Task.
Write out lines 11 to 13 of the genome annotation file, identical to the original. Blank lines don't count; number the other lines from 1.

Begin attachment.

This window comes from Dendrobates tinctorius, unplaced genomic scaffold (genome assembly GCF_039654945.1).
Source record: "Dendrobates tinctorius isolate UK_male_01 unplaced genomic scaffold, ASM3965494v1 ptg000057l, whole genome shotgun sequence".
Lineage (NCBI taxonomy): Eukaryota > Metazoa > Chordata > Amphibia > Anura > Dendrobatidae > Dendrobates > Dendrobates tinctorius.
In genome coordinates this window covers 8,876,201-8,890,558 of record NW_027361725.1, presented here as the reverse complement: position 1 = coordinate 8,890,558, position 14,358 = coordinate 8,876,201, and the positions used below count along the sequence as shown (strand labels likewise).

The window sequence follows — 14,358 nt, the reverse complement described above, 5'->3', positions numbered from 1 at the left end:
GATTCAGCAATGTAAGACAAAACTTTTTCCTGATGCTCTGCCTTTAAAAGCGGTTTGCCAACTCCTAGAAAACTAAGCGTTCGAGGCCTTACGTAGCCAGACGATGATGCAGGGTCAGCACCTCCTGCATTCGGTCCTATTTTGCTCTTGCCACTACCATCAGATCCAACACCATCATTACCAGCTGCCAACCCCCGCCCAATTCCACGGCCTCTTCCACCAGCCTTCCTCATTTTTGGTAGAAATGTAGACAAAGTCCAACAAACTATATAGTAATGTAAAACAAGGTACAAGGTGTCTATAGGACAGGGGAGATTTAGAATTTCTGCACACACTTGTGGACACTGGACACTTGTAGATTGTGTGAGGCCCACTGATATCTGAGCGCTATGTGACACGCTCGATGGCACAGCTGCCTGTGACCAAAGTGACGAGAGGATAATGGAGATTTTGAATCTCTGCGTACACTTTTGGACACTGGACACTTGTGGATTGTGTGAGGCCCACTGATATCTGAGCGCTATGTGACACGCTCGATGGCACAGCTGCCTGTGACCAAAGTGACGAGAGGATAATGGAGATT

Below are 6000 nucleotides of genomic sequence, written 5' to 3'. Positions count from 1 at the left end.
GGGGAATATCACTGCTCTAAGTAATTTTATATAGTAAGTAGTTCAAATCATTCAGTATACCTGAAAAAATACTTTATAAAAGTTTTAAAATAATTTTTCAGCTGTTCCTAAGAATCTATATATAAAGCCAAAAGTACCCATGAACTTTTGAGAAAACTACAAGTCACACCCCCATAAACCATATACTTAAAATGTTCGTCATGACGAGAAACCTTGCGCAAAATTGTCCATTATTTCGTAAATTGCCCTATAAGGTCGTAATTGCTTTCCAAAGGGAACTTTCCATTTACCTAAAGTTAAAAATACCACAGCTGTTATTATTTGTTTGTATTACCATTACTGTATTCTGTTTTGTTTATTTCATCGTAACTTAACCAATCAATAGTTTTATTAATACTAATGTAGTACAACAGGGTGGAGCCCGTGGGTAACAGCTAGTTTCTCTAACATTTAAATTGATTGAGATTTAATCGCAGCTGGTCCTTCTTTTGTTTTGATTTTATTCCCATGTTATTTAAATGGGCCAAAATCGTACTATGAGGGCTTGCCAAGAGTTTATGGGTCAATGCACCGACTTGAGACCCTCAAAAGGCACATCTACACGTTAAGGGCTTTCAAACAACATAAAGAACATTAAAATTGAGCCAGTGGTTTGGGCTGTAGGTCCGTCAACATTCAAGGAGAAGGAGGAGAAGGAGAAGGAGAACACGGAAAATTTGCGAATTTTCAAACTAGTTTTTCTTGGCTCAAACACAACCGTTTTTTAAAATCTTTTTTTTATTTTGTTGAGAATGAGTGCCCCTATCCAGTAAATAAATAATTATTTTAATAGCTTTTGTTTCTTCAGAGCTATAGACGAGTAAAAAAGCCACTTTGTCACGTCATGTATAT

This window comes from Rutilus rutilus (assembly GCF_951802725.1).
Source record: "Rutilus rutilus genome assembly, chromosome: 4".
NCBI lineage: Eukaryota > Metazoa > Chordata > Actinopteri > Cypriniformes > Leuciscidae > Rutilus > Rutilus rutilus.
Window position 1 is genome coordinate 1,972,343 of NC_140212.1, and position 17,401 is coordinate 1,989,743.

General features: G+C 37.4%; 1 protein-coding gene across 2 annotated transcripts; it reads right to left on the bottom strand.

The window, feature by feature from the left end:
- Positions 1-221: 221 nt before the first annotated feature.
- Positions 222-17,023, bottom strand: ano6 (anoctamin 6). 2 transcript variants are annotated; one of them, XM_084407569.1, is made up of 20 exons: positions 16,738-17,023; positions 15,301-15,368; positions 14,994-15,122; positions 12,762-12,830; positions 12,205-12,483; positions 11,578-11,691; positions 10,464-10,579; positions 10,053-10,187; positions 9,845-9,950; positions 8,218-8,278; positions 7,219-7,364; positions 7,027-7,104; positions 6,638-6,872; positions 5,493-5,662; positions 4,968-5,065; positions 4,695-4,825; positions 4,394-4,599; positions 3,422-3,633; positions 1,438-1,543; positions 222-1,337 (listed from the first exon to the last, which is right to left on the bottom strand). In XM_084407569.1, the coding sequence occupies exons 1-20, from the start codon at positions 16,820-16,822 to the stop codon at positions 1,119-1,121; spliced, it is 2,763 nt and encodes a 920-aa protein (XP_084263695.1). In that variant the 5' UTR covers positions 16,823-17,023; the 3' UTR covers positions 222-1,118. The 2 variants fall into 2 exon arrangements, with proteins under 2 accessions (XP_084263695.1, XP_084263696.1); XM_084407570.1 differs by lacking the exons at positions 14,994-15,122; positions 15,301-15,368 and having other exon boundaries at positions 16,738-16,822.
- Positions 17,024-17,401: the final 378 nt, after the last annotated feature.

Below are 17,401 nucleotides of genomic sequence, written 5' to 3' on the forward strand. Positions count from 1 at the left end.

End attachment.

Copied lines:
NCBI lineage: Eukaryota > Metazoa > Chordata > Actinopteri > Cypriniformes > Leuciscidae > Rutilus > Rutilus rutilus.
Window position 1 is genome coordinate 1,972,343 of NC_140212.1, and position 17,401 is coordinate 1,989,743.

General features: G+C 37.4%; 1 protein-coding gene across 2 annotated transcripts; it reads right to left on the bottom strand.